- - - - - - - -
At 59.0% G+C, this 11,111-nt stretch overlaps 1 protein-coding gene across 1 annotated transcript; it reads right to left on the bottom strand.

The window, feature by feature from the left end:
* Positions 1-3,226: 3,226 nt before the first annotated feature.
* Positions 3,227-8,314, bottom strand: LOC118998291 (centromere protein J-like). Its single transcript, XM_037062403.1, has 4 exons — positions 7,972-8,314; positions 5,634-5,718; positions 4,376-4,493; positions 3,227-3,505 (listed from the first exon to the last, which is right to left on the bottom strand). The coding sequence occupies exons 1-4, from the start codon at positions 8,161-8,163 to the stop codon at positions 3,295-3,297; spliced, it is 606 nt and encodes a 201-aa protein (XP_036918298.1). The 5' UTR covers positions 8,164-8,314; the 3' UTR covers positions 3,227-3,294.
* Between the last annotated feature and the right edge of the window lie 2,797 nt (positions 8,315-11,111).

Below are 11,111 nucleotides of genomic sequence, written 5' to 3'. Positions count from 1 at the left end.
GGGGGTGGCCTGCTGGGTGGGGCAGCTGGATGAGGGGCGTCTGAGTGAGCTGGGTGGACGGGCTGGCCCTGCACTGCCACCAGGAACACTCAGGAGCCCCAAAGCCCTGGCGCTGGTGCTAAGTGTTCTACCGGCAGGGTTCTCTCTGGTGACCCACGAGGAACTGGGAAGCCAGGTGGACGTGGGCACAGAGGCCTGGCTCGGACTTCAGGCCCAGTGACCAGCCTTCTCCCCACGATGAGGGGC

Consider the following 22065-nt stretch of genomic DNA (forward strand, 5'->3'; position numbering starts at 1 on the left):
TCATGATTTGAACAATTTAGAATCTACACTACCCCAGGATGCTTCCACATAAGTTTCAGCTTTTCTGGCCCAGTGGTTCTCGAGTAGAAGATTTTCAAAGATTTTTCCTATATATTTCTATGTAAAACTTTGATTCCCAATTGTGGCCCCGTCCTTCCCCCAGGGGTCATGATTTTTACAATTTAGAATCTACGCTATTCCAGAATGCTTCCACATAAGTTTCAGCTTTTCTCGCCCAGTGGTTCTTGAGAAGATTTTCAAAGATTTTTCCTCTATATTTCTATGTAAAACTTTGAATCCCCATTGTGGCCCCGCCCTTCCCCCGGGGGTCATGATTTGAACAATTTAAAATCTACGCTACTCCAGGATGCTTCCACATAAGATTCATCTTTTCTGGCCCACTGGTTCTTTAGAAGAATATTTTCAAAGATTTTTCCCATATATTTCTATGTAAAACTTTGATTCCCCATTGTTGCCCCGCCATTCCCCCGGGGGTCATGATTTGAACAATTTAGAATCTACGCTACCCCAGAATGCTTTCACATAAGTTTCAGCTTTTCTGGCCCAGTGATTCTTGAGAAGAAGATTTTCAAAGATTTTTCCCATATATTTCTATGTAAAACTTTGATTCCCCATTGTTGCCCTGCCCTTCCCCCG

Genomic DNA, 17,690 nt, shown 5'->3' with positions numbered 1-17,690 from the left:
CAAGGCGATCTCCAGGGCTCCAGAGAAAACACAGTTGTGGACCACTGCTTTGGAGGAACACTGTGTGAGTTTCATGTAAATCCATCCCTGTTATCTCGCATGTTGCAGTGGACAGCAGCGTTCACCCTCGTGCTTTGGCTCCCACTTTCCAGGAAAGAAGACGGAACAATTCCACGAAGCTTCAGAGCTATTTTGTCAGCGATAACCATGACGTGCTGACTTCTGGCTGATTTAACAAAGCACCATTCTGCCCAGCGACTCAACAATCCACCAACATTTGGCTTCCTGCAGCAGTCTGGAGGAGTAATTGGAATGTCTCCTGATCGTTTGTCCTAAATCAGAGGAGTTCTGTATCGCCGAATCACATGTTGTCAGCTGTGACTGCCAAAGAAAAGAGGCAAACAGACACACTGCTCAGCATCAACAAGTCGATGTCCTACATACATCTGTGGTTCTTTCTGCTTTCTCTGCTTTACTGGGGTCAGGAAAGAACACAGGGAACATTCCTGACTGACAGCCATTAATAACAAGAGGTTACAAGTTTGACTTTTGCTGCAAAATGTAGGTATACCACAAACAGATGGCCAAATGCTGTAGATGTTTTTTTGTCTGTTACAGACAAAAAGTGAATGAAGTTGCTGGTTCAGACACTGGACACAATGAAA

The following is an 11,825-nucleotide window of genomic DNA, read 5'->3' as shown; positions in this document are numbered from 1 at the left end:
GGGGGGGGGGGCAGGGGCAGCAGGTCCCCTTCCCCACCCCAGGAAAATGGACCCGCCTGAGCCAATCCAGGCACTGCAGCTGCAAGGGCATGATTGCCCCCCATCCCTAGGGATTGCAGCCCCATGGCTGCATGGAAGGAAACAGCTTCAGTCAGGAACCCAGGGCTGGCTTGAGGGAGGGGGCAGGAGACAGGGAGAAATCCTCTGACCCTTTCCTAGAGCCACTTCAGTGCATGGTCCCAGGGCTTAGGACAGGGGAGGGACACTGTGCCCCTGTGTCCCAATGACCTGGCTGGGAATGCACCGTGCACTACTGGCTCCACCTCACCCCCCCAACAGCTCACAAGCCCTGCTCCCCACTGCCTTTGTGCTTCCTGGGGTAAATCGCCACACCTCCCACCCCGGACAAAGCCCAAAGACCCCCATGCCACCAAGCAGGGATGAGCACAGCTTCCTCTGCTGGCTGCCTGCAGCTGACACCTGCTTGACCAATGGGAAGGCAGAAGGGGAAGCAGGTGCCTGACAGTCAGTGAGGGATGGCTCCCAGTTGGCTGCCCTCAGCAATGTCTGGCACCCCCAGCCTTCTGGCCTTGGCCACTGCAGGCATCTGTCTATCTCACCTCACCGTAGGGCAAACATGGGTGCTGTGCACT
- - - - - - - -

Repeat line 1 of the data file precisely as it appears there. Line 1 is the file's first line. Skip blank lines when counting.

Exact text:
At 59.0% G+C, this 11,111-nt stretch overlaps 1 protein-coding gene across 1 annotated transcript; it reads right to left on the bottom strand.